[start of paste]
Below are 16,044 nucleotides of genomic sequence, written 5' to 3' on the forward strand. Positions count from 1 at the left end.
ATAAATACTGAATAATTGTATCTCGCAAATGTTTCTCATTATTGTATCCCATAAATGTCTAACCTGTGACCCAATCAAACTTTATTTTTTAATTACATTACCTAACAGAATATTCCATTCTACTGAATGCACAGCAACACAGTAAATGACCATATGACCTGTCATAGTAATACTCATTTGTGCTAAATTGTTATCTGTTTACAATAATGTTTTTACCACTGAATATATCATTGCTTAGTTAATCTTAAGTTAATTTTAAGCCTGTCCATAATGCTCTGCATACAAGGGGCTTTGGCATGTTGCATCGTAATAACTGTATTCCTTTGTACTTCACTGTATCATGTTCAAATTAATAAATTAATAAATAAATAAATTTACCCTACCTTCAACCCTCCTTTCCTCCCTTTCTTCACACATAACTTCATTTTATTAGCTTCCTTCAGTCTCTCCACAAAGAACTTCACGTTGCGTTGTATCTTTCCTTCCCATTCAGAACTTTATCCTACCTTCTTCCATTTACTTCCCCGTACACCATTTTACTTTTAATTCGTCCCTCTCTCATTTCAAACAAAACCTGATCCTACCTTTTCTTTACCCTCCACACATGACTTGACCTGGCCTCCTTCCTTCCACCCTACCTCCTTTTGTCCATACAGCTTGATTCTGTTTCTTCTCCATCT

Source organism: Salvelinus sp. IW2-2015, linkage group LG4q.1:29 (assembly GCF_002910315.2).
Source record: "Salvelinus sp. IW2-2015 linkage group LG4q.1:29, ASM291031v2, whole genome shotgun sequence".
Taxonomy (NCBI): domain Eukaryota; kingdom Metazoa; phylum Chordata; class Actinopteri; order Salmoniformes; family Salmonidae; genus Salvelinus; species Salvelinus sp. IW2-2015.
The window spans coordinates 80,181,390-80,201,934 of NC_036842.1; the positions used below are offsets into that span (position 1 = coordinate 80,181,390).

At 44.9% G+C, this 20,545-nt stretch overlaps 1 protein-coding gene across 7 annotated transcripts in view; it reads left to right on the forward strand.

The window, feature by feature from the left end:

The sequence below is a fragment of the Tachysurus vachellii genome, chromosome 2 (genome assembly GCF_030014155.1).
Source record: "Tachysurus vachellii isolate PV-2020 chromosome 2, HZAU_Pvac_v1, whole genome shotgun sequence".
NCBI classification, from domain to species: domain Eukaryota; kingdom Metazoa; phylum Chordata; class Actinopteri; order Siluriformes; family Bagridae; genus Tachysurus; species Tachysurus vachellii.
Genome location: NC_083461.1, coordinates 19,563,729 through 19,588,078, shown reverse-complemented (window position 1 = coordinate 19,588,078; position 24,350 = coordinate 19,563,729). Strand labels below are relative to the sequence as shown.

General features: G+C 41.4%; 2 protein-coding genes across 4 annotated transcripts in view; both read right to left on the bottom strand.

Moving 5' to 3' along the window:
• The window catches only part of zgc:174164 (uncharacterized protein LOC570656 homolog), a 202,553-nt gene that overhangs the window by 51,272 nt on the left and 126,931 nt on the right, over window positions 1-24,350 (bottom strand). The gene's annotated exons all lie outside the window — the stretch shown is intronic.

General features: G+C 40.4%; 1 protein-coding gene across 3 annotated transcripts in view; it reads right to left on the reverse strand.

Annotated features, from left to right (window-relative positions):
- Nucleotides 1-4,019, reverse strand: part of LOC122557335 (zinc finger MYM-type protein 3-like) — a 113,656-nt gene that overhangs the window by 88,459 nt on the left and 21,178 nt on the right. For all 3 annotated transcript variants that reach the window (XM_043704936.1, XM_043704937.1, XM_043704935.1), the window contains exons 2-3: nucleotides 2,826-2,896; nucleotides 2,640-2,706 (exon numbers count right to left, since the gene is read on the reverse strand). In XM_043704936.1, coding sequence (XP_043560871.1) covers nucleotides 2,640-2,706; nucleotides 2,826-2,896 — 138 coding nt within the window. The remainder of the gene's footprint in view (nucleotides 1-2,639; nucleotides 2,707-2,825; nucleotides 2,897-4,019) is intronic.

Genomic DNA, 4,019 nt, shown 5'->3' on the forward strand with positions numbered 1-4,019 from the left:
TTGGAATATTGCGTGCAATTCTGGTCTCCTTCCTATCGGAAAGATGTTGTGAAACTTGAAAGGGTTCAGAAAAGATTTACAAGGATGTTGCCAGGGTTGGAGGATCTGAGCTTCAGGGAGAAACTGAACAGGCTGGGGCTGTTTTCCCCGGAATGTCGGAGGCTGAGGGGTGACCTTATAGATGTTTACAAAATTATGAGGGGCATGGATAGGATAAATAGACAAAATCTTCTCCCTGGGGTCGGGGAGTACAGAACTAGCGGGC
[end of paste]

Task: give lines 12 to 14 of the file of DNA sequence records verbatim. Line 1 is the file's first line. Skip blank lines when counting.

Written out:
Genome location: NC_083461.1, coordinates 19,563,729 through 19,588,078, shown reverse-complemented (window position 1 = coordinate 19,588,078; position 24,350 = coordinate 19,563,729). Strand labels below are relative to the sequence as shown.

General features: G+C 41.4%; 2 protein-coding genes across 4 annotated transcripts in view; both read right to left on the bottom strand.

Moving 5' to 3' along the window: